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Cormorants off the hook in fall chinook study

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Associated Press
LEWISTON, Idaho -- A study has found that cormorants on the lower Snake River aren't eating enough protected fall chinook to harm salmon populations.
The study paid for by the U.S. Army Corps of Engineers found that salmonids made up 11.7 percent of the underwater-swimming birds' diet, with juvenile and immature adult fall chinook accounting for about 3.4 percent of that.
Researchers concluded that the double-crested cormorants were eating a relatively small number of chinook while also eating nonnative fish that prey on juvenile fall chinook.
"Any action we take on these birds wouldn't have much benefit," David Trachtenberg, a fisheries biologist for the corps based at Walla Walla told the Lewiston Tribune.
The researchers killed 130 cormorants during the study and examined the contents of their stomachs.
Bass and sunfish made up 34.3 percent of the diet, juvenile shad 15 percent, minnows and carp 11.7 percent, catfish 6.3 percent, and perch 3.4 percent.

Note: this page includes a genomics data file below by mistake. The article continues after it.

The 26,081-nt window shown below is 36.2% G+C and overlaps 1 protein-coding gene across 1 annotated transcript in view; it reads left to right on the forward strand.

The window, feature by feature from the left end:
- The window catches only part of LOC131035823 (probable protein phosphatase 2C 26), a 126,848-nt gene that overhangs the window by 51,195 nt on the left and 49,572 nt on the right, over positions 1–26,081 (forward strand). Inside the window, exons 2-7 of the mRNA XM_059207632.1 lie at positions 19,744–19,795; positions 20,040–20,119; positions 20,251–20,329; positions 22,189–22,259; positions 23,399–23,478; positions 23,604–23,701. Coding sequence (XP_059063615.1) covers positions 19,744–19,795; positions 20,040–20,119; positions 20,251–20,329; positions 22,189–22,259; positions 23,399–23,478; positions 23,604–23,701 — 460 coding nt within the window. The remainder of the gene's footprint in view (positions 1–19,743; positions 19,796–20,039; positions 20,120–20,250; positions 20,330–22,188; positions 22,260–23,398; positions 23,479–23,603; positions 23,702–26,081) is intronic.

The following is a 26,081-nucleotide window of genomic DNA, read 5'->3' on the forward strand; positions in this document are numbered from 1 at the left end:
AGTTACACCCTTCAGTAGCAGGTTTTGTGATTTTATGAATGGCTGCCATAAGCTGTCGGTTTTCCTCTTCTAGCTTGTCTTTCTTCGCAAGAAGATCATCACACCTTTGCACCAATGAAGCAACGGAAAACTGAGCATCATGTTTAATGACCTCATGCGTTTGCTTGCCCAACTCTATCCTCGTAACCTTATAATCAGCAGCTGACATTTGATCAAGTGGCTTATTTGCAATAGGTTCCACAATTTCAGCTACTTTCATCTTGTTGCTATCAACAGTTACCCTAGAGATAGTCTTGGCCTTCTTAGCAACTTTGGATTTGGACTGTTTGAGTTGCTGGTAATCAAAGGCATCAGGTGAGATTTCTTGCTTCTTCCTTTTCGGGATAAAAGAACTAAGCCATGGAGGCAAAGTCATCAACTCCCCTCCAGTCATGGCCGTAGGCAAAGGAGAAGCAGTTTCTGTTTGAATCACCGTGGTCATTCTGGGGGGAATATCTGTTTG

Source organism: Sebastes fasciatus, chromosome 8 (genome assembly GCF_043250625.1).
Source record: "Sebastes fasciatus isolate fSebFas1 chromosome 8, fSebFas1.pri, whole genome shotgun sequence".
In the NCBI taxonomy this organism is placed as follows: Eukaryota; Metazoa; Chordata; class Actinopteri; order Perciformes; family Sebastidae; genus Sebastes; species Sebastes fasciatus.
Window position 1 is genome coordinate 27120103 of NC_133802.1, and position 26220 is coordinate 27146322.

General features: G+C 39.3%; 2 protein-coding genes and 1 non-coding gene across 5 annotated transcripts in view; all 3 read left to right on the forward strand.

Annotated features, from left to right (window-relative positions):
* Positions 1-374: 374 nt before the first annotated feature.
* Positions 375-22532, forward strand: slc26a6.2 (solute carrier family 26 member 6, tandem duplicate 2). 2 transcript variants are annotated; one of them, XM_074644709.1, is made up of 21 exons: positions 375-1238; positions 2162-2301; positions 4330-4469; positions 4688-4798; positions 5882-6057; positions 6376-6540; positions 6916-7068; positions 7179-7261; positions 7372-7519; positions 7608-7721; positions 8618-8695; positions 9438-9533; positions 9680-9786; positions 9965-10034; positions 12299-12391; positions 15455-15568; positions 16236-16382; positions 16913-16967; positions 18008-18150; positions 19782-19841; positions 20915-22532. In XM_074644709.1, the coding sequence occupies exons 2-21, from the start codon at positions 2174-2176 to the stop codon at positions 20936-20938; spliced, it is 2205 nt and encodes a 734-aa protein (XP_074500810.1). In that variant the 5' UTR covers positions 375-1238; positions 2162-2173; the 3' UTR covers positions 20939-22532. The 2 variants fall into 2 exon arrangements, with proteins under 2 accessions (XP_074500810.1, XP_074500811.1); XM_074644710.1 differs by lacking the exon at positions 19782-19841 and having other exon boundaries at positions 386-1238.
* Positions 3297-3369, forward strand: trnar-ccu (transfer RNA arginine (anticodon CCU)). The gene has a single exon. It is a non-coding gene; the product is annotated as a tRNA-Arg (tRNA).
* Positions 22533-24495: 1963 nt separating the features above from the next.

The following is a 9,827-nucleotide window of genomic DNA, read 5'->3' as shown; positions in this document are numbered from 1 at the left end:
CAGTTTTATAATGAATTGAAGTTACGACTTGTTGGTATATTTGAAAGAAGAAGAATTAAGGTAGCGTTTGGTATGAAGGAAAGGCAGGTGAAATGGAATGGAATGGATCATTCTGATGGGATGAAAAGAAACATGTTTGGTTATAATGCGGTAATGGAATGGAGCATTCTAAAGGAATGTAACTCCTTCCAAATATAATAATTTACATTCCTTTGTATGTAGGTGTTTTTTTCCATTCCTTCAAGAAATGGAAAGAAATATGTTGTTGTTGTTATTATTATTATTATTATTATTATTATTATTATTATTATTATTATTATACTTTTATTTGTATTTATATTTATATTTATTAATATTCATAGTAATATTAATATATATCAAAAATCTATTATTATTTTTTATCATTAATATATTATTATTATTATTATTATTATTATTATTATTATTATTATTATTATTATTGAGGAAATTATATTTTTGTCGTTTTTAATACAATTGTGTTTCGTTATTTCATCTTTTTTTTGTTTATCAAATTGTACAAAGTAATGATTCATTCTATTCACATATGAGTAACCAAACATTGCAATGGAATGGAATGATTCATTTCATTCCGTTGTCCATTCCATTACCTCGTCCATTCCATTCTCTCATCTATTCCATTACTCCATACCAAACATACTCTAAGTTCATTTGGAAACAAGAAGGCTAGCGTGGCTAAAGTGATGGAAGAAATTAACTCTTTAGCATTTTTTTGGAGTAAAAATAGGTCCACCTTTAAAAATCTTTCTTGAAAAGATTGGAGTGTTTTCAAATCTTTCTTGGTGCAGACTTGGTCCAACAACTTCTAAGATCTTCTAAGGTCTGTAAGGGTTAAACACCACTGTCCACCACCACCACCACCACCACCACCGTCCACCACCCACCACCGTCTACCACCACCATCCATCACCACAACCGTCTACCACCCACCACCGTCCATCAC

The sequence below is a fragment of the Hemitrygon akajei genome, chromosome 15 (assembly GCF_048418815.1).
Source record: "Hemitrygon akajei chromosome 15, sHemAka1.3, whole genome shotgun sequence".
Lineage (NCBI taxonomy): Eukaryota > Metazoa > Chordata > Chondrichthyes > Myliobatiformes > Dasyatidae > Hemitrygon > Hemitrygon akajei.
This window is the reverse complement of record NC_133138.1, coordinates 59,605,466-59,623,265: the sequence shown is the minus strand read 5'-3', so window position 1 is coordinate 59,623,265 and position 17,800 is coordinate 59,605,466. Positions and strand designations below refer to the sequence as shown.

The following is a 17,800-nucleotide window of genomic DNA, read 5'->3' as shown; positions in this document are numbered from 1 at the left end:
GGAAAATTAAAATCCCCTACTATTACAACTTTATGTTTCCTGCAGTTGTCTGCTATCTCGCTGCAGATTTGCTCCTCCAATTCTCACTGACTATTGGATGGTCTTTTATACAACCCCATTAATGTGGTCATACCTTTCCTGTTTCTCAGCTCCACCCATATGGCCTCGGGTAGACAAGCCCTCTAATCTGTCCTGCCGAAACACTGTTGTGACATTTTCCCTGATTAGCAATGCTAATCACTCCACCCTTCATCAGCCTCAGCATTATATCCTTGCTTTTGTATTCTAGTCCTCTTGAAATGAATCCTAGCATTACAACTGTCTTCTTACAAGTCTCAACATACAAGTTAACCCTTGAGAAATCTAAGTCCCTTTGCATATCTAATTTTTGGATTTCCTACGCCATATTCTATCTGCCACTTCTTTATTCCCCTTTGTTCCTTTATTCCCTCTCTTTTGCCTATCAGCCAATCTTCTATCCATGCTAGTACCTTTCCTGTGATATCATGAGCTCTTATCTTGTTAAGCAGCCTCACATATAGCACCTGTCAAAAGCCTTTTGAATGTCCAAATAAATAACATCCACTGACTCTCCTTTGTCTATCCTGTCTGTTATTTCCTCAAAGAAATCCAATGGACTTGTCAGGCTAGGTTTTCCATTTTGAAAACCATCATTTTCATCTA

"We have been monitoring populations since 2004," said Cindy Boen, a project manager for the corps at Walla Walla. "The predation on Granite Pool is very limited. It is not cause for concern compared to some of the other (bird) colonies."
Those other bird colonies include Caspian terns. The corps is developing its Inland Avian Predation Management Plan that could lead to reductions in the size of two inland populations of the species.
One colony is nesting on Crescent Island on the Columbia River, just downstream from the mouth of the Snake River, and another is on Goose Island at Potholes Reservoir, near Othello. Officials estimate that the Goose Island terns are eating about 10 to 15 percent of the upper Columbia River steelhead populations listed as endangered. The Crescent Island tern population is believed to be consuming about 7.7 percent of the wild Snake River steelhead population.
Story tags » SalmonAnimals

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